created at: 2013-09-09“Why do we fast on Yom Kippur?”

Growing up, going to services with my parents and grandparents, I would ask my grandfather how his fast was going. “Since lunch, it’s been going great,” he would reply with a smile and a wink.

Yom Kippur is our most revered day on the Jewish calendar, and it is for many our most challenging holiday. Fasting is supposed to be difficult; we don’t exuberantly throw ourselves into it.

We fast because it is a mitzvah, a sacred commandment. In Numbers 29:7, we are instructed: On the tenth day of the same seventh month you shall observe a sacred occasion when you shall practice self-denial (‘ee-ni-tem et naph-sho-tei-khem). Take a look at the calendar, and you will see that the holiday being described in Numbers is none other than Yom Kippur. But what is meant by a practice of self-denial?

The word ‘ee-ni-tem comes from the verb to afflict or to deny oneself. It also is the Hebrew root for the concept of humility, Anavah. On Yom Kippur the action we are supposed to be engaged in is one in which we have subdued ourselves and humbled ourselves. Consider also the next word in the command: naph-sho-tei-khem. Perhaps we recognize the word nephesh within that word. Nephesh is one of the words for soul. The Yom Kippur affliction is of our souls and our very beings. Whatever we are to do when we fast, it is supposed to not only have effects upon our bodies, but also to move our beings in a particular direction, namely toward t’shuvah, or repentance.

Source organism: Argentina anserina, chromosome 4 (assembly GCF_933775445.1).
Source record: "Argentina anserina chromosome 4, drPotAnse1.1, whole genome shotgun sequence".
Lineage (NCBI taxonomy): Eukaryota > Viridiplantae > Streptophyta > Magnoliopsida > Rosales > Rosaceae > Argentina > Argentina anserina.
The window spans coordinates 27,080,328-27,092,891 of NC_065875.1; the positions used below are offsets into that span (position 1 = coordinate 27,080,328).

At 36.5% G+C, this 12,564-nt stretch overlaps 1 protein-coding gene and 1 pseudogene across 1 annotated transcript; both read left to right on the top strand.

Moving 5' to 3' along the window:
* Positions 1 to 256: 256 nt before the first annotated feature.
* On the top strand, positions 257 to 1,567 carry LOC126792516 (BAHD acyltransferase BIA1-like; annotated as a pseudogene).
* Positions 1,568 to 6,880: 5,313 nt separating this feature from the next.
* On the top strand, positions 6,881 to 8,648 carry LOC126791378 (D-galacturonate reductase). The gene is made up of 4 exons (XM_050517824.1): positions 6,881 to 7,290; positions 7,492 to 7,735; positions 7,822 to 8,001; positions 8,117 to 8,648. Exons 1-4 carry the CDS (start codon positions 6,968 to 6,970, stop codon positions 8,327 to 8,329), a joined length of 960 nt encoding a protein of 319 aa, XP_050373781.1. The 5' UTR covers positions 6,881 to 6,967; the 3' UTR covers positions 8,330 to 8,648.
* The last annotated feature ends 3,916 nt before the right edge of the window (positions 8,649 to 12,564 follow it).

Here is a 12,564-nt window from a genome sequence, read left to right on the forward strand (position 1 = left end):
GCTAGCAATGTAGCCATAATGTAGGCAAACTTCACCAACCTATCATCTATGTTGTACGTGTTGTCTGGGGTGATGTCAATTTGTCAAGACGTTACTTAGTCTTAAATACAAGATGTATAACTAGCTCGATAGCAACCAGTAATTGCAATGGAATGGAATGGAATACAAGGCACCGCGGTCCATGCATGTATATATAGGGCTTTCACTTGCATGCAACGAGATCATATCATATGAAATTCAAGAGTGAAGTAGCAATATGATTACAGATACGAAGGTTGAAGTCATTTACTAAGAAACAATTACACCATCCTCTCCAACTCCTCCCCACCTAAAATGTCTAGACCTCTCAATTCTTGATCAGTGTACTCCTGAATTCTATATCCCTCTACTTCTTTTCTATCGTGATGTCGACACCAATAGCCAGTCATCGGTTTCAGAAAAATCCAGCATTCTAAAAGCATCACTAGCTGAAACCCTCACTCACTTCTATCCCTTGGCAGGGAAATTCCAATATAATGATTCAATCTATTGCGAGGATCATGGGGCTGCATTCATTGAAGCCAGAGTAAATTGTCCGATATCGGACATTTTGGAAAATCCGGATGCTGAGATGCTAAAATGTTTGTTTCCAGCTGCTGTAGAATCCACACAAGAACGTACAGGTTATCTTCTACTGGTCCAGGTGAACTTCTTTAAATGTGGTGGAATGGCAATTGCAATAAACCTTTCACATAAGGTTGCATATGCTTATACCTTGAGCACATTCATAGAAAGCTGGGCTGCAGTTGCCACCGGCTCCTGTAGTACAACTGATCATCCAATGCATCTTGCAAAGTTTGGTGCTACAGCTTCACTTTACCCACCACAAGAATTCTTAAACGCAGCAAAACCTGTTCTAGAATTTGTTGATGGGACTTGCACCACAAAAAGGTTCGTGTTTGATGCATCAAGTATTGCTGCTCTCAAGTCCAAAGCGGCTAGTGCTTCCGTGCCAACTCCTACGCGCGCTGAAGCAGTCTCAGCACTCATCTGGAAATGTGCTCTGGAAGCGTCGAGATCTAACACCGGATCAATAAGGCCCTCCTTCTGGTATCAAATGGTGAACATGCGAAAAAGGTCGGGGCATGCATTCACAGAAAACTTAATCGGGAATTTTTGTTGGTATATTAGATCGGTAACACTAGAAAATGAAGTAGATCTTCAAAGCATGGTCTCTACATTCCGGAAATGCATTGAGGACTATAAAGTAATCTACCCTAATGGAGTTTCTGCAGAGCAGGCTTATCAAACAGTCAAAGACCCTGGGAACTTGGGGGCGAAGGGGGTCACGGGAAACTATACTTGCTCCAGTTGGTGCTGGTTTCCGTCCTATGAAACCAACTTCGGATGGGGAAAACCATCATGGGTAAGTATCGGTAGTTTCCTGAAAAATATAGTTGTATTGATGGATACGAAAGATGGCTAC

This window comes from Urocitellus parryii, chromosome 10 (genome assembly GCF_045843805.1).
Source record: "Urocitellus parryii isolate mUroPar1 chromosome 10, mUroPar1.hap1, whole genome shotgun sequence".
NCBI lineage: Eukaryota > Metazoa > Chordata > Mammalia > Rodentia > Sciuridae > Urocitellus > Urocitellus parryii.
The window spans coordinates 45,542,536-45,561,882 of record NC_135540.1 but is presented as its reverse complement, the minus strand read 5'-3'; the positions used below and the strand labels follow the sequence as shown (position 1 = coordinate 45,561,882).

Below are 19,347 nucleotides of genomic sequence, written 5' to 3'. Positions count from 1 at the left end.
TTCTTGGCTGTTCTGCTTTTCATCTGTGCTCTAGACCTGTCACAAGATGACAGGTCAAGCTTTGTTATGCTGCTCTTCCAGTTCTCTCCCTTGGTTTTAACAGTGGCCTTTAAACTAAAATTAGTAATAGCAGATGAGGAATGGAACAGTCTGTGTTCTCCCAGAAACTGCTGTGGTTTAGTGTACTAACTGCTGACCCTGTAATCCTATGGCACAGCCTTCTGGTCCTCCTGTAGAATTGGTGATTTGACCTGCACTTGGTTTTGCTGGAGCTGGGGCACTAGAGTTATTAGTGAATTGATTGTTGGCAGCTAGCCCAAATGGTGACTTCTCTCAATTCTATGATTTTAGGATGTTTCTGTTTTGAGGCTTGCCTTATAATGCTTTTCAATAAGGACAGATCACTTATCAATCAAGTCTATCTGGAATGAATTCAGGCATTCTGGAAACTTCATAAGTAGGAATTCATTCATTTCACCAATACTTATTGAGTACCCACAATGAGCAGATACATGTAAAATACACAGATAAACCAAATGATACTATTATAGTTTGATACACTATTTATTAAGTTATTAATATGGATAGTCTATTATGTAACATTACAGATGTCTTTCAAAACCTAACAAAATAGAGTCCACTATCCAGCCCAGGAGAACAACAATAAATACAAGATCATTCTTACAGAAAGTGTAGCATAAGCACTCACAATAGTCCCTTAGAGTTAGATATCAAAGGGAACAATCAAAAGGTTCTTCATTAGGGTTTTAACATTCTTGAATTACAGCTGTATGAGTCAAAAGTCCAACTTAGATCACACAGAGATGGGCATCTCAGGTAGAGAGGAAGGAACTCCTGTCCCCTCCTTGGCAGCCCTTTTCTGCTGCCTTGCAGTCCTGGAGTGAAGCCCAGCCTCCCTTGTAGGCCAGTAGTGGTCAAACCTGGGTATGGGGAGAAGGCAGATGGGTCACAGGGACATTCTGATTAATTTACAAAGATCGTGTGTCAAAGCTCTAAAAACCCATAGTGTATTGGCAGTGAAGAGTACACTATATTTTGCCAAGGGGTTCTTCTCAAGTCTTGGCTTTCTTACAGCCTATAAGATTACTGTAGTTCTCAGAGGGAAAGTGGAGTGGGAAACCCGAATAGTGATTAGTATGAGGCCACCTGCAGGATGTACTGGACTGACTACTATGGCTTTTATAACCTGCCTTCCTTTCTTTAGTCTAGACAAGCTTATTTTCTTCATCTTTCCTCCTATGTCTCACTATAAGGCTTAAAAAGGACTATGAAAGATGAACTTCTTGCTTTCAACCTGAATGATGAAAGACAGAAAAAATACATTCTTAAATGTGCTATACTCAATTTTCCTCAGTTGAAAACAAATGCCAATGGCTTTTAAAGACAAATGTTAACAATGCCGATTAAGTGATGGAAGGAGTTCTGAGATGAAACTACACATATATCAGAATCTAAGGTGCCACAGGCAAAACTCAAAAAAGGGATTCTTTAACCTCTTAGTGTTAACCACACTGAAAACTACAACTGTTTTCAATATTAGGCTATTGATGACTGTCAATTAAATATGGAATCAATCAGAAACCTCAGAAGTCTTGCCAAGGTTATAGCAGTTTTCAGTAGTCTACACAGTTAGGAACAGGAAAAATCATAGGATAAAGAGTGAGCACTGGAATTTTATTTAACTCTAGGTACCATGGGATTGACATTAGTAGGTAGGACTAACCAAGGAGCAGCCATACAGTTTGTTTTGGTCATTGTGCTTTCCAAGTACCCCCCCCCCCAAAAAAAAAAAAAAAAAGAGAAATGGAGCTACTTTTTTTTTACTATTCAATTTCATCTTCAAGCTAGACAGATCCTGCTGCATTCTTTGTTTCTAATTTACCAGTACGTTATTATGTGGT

Maimonides, the great medieval Jewish thinker, explains in the Mishnah Torah that we observe this affliction of the soul on Yom Kippur by fasting and refraining from drinking. Also, we are to refrain from washing, wearing leather, or engaging in sexual relations (Hilkhot Shevitat He-Asur 1:3-4). Each of these actions—eating, washing, leather and sex—are all things that should be pleasurable. On Yom Kippur, affliction of the soul is the refrain from such enjoyable things that we are so used to doing.

Fasting isn’t supposed to be fun, and it isn’t supposed to be easy. It is meant to be impactful. When I think about what my grandfather used to say to me, I cut him slack because I know he did not fast for medical reasons. It is important to note that the affliction is not supposed to be harmful. There are many who cannot observe a full fast because of medical reasons, and that is respected.

Personally, I do observe a complete fast. I expect now on Yom Kippur, sitting in services, that I will hit a low point sometime in the mid-afternoon. It’s miserable. Still, I also know that out of that low point comes a rising tide, a wave that carries me through the rest of the service and right up to the open ark, the closing shofar blast, and the gates closing.

We so often go looking to create meaningful spiritual moments for our lives, and we wonder where those moments exist within our own tradition. Here’s the good news: Once a year on Yom Kippur, with a complete fast, it is easily built into what we as Jews are called upon to do.

Rabbi Neil Hirsch is a rabbi at Temple Shalom, a Reform synagogue in Newton. Follow Rabbi Hirsch on Twitter @nehirsch.

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